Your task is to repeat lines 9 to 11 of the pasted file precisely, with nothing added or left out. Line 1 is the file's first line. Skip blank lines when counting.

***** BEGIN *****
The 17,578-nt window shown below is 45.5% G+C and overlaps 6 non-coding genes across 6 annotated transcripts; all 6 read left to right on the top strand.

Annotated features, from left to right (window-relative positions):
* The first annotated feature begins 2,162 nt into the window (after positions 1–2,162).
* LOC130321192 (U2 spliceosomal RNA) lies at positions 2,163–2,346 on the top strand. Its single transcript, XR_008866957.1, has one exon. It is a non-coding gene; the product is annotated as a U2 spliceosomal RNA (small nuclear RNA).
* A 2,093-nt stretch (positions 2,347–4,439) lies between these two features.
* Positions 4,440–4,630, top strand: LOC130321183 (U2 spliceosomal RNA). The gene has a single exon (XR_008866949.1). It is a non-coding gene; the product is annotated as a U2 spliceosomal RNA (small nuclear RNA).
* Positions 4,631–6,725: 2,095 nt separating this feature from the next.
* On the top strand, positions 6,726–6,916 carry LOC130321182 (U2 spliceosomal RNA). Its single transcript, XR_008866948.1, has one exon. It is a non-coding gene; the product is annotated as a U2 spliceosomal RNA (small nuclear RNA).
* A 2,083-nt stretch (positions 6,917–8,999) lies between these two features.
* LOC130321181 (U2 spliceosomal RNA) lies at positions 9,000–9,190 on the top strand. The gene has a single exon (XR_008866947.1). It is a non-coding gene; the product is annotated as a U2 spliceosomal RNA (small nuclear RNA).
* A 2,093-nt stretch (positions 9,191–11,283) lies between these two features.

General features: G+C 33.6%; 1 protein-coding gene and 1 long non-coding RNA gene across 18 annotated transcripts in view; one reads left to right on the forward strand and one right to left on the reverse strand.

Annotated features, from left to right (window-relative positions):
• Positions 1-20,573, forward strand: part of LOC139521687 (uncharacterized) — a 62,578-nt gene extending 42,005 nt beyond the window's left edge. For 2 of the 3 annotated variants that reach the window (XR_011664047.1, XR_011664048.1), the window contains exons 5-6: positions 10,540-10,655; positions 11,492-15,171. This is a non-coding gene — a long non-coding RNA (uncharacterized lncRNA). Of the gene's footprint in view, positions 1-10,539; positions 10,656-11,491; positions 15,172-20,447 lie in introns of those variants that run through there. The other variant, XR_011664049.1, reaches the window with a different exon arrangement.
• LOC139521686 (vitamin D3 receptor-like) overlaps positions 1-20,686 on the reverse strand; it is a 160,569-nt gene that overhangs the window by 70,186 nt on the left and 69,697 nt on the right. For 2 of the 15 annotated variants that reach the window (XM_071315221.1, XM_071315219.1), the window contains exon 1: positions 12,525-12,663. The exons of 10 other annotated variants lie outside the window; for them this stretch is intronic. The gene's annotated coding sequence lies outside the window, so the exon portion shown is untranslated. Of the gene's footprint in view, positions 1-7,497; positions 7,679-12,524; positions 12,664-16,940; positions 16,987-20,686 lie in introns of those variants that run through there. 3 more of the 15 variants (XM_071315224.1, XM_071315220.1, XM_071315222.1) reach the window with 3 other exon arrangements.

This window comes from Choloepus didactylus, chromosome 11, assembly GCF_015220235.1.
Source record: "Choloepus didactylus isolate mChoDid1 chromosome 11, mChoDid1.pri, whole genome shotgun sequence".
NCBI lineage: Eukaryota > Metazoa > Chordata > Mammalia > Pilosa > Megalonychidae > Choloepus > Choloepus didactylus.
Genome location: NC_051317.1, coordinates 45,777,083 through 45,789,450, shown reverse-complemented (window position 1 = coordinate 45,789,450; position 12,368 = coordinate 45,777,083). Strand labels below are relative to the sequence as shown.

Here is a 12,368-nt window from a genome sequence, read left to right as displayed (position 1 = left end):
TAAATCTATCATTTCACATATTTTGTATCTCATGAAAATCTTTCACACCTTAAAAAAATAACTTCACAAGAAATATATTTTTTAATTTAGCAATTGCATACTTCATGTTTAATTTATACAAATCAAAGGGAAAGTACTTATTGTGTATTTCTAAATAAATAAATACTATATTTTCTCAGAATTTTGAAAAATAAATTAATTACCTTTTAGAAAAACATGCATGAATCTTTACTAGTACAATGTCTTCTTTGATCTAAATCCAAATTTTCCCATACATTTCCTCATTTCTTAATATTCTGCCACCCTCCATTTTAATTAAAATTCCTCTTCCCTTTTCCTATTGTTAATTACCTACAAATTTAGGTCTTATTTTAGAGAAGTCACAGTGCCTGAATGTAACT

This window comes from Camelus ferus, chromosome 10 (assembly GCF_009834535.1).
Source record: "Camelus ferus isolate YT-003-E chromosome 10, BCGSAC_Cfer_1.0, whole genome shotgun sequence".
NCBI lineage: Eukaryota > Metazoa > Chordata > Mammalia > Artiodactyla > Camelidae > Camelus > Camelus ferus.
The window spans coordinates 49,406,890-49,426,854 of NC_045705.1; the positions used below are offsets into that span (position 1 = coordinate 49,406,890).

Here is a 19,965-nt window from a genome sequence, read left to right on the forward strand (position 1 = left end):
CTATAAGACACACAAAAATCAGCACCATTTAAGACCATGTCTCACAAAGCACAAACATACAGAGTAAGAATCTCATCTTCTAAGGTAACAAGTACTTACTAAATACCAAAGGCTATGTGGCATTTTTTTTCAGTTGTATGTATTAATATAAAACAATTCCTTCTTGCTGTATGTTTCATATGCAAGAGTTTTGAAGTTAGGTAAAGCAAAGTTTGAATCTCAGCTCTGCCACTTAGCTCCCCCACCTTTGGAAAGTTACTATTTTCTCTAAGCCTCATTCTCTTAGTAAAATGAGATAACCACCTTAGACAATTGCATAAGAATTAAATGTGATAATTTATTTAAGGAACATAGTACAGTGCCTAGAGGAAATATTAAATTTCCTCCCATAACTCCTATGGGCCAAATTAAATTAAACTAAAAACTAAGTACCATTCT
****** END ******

* A 2,083-nt stretch (positions 6,917–8,999) lies between these two features.
* LOC130321181 (U2 spliceosomal RNA) lies at positions 9,000–9,190 on the top strand. The gene has a single exon (XR_008866947.1). It is a non-coding gene; the product is annotated as a U2 spliceosomal RNA (small nuclear RNA).
* A 2,093-nt stretch (positions 9,191–11,283) lies between these two features.